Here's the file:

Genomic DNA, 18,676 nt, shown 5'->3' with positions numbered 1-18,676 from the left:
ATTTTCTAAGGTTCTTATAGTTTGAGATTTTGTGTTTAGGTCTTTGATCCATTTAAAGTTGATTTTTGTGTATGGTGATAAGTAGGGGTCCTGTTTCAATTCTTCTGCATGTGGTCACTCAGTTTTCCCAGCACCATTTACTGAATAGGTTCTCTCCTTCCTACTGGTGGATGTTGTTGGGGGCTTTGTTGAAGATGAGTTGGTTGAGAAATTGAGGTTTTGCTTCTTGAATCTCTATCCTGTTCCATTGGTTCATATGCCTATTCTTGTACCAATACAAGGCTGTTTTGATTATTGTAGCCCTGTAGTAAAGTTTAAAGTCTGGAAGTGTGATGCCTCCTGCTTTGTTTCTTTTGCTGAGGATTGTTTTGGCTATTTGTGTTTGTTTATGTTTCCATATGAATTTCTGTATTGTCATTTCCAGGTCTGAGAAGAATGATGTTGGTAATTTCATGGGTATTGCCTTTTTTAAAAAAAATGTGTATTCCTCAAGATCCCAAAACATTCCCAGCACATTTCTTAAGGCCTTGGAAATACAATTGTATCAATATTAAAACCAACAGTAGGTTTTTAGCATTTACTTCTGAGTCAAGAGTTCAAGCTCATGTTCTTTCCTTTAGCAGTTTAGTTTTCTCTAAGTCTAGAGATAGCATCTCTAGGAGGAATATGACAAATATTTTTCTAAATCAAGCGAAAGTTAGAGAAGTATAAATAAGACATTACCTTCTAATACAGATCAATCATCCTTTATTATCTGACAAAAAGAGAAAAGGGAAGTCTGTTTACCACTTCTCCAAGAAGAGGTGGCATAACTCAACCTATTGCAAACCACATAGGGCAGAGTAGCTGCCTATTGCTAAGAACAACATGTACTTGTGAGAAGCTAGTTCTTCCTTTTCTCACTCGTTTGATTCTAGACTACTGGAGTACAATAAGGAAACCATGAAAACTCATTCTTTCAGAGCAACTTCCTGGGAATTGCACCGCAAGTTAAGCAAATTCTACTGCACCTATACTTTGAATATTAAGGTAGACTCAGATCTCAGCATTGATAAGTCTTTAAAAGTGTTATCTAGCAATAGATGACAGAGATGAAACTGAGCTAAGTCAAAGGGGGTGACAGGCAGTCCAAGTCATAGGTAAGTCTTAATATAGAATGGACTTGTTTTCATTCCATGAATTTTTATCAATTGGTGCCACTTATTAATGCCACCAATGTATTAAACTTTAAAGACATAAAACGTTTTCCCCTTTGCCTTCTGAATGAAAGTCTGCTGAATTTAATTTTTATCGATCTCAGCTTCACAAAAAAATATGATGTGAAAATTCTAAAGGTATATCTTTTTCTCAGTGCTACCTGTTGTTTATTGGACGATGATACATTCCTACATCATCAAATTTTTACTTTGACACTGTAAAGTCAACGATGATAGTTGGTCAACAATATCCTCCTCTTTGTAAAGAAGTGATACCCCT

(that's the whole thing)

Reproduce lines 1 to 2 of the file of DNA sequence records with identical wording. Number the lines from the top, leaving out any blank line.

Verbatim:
Genomic DNA, 18,676 nt, shown 5'->3' with positions numbered 1-18,676 from the left:
ATTTTCTAAGGTTCTTATAGTTTGAGATTTTGTGTTTAGGTCTTTGATCCATTTAAAGTTGATTTTTGTGTATGGTGATAAGTAGGGGTCCTGTTTCAATTCTTCTGCATGTGGTCACTCAGTTTTCCCAGCACCATTTACTGAATAGGTTCTCTCCTTCCTACTGGTGGATGTTGTTGGGGGCTTTGTTGAAGATGAGTTGGTTGAGAAATTGAGGTTTTGCTTCTTGAATCTCTATCCTGTTCCATTGGTTCATATGCCTATTCTTGTACCAATACAAGGCTGTTTTGATTATTGTAGCCCTGTAGTAAAGTTTAAAGTCTGGAAGTGTGATGCCTCCTGCTTTGTTTCTTTTGCTGAGGATTGTTTTGGCTATTTGTGTTTGTTTATGTTTCCATATGAATTTCTGTATTGTCATTTCCAGGTCTGAGAAGAATGATGTTGGTAATTTCATGGGTATTGCCTTTTTTAAAAAAAATGTGTATTCCTCAAGATCCCAAAACATTCCCAGCACATTTCTTAAGGCCTTGGAAATACAATTGTATCAATATTAAAACCAACAGTAGGTTTTTAGCATTTACTTCTGAGTCAAGAGTTCAAGCTCATGTTCTTTCCTTTAGCAGTTTAGTTTTCTCTAAGTCTAGAGATAGCATCTCTAGGAGGAATATGACAAATATTTTTCTAAATCAAGCGAAAGTTAGAGAAGTATAAATAAGACATTACCTTCTAATACAGATCAATCATCCTTTATTATCTGACAAAAAGAGAAAAGGGAAGTCTGTTTACCACTTCTCCAAGAAGAGGTGGCATAACTCAACCTATTGCAAACCACATAGGGCAGAGTAGCTGCCTATTGCTAAGAACAACATGTACTTGTGAGAAGCTAGTTCTTCCTTTTCTCACTCGTTTGATTCTAGACTACTGGAGTACAATAAGGAAACCATGAAAACTCATTCTTTCAGAGCAACTTCCTGGGAATTGCACCGCAAGTTAAGCAAATTCTACTGCACCTATACTTTGAATATTAAGGTAGACTCAGATCTCAGCATTGATAAGTCTTTAAAAGTGTTATCTAGCAATAGATGACAGAGATGAAACTGAGCTAAGTCAAAGGGGGTGACAGGCAGTCCAAGTCATAGGTAAGTCTTAATATAGAATGGACTTGTTTTCATTCCATGAATTTTTATCAATTGGTGCCACTTATTAATGCCACCAATGTATTAAACTTTAAAGACATAAAACGTTTTCCCCTTTGCCTTCTGAATGAAAGTCTGCTGAATTTAATTTTTATCGATCTCAGCTTCACAAAAAAATATGATGTGAAAATTCTAAAGGTATATCTTTTTCTCAGTGCTACCTGTTGTTTATTGGACGATGATACATTCCTACATCATCAAATTTTTACTTTGACACTGTAAAGTCAACGATGATAGTTGGTCAACAATATCCTCCTCTTTGTAAAGAAGTGATACCCCT